How it all turned out

“It’s good for the first version of the online Journal,” Mary says about the finished product. “When you watch it, it looks like a real live studio show, but when we were creating it and assembling it, it was really detached.”

“Personally, I liked our Game Jam doc,” Samantha says (it can be viewed during this episode). “It went through a lot of revisions. It was originally going to be four parts, because there was going to be four different people on it, then it was two parts, than one part. But it was a lot of fun to work on the doc. It was a great experience, and I’m glad that it got to be finished for the show.”

What they gained from it

“Finding effective ways to communicate while being understanding,” Samantha says about what she learned from the fairly unique experience. “It was hard at first, but I think we all found our ways to do it so we could get the job done and not put undue stress on people.”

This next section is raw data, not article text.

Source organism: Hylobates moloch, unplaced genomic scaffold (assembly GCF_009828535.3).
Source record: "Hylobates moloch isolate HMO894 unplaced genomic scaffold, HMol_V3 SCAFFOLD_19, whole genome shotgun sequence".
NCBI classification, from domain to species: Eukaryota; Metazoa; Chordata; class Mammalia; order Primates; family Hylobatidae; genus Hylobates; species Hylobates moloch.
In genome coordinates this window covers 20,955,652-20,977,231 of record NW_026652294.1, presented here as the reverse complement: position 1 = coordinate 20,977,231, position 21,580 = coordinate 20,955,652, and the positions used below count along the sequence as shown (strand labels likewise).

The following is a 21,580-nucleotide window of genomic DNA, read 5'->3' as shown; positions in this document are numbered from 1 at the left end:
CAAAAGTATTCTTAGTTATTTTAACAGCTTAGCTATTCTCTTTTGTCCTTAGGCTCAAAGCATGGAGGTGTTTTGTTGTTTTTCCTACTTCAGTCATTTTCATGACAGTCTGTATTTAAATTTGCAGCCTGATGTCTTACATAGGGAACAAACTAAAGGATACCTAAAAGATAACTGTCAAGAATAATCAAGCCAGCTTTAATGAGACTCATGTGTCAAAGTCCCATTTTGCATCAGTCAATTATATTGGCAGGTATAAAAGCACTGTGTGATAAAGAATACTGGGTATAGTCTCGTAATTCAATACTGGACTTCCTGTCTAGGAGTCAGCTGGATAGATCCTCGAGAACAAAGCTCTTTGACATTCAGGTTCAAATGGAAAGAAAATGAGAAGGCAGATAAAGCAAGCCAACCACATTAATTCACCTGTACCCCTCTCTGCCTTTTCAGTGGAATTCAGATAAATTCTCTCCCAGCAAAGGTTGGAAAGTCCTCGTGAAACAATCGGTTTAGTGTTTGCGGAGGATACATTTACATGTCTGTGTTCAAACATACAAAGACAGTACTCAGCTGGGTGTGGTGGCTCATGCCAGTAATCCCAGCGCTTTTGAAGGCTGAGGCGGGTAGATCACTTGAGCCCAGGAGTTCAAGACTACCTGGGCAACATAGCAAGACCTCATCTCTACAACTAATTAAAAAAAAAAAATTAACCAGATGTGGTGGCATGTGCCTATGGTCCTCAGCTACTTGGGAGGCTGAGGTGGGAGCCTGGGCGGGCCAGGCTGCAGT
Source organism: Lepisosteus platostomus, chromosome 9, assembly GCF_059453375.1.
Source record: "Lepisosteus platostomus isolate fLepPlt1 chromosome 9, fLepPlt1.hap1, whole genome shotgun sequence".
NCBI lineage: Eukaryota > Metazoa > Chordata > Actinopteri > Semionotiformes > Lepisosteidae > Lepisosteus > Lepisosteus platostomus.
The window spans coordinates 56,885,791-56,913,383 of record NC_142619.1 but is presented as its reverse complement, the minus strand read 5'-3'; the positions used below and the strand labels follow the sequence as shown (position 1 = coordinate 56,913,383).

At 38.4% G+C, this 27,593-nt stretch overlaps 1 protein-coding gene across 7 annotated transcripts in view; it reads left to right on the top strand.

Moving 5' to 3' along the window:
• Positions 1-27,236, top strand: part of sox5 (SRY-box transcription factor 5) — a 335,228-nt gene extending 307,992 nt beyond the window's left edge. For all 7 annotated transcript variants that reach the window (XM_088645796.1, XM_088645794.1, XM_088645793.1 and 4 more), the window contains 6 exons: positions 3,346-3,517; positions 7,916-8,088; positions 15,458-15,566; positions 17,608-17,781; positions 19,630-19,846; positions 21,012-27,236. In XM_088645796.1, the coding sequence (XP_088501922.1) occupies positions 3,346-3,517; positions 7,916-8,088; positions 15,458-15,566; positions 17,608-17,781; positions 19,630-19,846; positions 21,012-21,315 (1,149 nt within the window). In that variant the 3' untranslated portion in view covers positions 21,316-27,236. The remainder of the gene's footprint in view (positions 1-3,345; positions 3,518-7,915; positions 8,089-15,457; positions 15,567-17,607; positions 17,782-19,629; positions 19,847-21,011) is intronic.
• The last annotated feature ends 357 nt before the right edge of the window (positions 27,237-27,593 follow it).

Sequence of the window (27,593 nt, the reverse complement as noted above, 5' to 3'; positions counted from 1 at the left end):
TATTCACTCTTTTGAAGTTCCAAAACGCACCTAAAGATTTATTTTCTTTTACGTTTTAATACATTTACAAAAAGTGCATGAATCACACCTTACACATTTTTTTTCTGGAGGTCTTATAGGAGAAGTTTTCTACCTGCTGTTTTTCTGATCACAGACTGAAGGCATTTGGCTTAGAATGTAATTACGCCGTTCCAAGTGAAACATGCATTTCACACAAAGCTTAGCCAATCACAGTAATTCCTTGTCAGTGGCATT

“You have to trust the people that you’re working with, and you have to be able to communicate with each other,” Ferdinand adds. “Time management was important, for one,” Mary says. “You need deadlines for yourself. There’s a cascade of people that just need to get things done, so you need to get your part done, so everyone else can get their part done. Just be a team player, that’s what I’ll get out of it.”

“We all came out stronger as students,” she adds. “It made us stronger.”

Hope for the future.

“If people have to do The Journal online again next year or years later,” Ferdinand says, “just be prepared to be stressed about it, and everyone’s going to get through it differently.”

“Ours was the base,” Mary says about future editions of The Journal. “I want theirs to be better than ours. The show must go on, and ours is right there. I want to watch the ones future students make, and think: I should have done that.”

By: Anthony Geremia